- 11 May, 2009
- 4 Comments
When Roberto Sierra’s Missa Latin ‘Pro Pace’ first premiered in February 2006, Washington Post critic Tim Page wrote: “Missa Latina is filled with juicy tunes, pulsating rhythms, tender writing for its vocal soloists and jubilant exclamations for chorus. It is unapologetically accessible-tonal, melodic and, for much of its duration, endowed with a good solid beat-yet it never seems to be pandering. No, the Missa Latina is remarkably organic in its expression: if it is music that sets out to be liked-perhaps loved-it is also a unified and, one suspects, deeply felt utterance of the heart.” The work was a co-commission by the National Symphony Orchestra of Washington, DC, directed by Leonard Slatkin. The recording features Andreas Delfs conducting the Milwaukee Symphony Chorus and Orchestra and the soloists from the premiere performance: soprano Heidi Grant Murphy and baritone Nathaniel Webster.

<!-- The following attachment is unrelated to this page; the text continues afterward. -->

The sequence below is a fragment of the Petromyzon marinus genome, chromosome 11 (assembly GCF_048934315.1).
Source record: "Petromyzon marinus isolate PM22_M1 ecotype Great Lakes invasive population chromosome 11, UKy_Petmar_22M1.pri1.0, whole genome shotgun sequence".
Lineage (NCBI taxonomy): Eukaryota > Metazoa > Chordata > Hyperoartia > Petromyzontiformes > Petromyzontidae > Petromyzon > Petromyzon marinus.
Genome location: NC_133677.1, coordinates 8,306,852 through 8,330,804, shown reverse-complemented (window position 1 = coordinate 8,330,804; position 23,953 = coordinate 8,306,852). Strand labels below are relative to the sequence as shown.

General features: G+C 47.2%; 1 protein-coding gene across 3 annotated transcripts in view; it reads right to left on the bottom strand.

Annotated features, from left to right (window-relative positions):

Missa Latin ‘Pro Pace’ is suffused with Mr. Sierra’s experience of growing up a Catholic in Puerto Rico. He notes: “I still recall vividly hearing the Mass in Latin in my hometown when I was a child. These memories created a strong impression-one that has only deepened through the years: a sense of mystery combined with power and compassion in hearing Gregorian chant intoned by the priest in a ritual involving this ‘dead’ language.” He explains that the work’s title “has dual meaning. On the one hand it refers to the traditional Latin text, while on the other hand the work is infused with a ‘Latino’ character: full of Caribbean gestures that allude to my own Hispanic heritage, and which are present in so many of my works. These sounds can be heard particularly in the Laudamus te of the Gloria and the Pleni sunt caeli of the Sanctus.”